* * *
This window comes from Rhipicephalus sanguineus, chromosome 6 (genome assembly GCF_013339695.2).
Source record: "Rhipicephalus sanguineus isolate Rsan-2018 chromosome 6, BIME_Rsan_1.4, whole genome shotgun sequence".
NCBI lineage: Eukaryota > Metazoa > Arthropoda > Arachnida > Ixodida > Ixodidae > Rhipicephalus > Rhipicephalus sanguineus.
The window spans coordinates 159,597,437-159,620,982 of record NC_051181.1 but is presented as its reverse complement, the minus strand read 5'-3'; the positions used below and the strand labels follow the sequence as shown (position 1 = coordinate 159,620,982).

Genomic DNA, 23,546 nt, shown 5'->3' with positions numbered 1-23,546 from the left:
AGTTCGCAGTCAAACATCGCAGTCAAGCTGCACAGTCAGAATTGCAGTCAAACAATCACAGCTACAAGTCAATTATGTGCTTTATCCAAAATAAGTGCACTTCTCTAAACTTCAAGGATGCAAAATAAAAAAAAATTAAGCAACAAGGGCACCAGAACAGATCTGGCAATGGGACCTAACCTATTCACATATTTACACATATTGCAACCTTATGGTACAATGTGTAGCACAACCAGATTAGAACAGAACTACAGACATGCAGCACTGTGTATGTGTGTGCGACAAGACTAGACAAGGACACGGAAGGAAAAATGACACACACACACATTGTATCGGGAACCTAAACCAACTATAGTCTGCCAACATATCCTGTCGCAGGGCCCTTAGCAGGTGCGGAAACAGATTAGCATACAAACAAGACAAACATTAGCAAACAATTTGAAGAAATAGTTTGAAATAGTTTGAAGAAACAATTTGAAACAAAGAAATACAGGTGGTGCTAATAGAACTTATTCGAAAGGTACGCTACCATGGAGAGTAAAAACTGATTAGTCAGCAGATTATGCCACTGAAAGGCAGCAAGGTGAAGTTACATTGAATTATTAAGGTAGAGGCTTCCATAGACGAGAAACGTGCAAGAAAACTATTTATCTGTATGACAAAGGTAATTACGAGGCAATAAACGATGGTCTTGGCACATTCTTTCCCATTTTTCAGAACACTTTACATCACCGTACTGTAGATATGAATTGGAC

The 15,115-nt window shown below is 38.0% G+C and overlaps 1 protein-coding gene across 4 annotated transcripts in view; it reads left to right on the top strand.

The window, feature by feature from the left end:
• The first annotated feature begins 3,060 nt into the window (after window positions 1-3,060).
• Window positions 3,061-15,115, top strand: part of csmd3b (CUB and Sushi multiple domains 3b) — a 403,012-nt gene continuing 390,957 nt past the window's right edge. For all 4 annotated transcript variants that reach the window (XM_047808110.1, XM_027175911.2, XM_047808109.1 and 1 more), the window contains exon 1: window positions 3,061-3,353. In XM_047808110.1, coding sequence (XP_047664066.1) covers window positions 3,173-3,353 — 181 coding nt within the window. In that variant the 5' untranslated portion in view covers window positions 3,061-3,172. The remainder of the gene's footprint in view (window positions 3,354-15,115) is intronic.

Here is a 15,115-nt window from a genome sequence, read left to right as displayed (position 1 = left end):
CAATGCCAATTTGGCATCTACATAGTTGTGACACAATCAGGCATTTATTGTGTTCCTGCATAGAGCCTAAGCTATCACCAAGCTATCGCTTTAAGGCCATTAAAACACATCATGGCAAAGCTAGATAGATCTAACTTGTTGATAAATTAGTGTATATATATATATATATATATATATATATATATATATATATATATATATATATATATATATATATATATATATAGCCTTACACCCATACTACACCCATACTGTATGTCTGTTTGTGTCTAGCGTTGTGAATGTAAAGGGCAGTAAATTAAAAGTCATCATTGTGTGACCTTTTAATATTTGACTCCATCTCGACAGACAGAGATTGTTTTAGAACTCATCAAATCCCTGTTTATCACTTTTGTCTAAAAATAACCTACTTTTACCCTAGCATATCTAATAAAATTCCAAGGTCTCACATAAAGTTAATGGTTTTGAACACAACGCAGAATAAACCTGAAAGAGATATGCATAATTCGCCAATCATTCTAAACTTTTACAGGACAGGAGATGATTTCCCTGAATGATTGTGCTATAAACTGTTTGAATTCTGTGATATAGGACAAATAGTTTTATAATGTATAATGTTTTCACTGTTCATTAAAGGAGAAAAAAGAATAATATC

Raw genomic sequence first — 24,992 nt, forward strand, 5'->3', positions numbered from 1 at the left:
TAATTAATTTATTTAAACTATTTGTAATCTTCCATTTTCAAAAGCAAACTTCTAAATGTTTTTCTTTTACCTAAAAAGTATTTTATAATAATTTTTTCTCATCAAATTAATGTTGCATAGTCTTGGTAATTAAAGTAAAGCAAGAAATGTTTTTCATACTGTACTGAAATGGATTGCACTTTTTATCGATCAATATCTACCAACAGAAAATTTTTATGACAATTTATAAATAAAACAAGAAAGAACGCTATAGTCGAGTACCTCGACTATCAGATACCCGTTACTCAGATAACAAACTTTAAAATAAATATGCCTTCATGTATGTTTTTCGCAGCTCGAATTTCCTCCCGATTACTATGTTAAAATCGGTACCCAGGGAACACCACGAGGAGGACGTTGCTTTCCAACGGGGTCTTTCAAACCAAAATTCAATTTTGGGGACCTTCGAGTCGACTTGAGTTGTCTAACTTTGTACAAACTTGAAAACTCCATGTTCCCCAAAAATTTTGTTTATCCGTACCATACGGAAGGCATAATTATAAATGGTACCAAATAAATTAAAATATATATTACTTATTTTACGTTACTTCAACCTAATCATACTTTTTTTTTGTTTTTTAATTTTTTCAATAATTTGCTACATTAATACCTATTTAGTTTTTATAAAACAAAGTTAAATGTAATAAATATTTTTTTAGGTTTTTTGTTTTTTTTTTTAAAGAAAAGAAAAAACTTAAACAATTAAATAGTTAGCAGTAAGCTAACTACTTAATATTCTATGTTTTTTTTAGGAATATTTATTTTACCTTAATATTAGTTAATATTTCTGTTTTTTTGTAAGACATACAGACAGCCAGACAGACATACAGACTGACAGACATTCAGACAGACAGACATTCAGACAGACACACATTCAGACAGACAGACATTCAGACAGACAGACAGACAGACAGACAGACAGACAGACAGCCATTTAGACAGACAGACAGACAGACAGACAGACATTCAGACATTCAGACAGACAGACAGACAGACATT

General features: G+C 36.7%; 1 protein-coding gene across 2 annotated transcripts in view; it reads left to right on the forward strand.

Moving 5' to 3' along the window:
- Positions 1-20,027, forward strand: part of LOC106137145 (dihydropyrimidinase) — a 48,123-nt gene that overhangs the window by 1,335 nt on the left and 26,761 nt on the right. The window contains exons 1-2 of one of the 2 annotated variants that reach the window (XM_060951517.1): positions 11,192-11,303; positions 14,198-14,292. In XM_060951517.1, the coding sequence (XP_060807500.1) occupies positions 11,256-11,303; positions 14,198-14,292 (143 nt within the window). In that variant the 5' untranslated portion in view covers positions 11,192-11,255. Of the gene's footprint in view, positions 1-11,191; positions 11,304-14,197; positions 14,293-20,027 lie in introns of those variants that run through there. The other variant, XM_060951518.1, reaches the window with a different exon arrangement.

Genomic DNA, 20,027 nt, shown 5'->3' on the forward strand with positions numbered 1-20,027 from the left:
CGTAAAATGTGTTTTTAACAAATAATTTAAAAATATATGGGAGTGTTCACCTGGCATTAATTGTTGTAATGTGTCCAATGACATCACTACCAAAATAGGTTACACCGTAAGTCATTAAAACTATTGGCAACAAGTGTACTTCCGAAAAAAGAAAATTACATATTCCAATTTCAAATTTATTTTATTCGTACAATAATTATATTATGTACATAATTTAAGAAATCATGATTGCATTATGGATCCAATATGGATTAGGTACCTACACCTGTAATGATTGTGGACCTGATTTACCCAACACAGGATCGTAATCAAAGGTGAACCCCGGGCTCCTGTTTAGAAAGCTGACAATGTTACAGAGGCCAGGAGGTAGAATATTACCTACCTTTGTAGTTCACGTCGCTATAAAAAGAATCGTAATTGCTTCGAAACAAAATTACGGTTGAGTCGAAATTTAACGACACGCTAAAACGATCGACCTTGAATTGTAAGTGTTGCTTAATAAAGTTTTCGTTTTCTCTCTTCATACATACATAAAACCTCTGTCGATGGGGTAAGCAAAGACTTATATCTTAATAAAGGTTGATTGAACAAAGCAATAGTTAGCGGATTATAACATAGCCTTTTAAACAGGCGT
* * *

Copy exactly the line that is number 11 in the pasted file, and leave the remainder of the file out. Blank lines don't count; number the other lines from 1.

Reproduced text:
Here is a 15,115-nt window from a genome sequence, read left to right as displayed (position 1 = left end):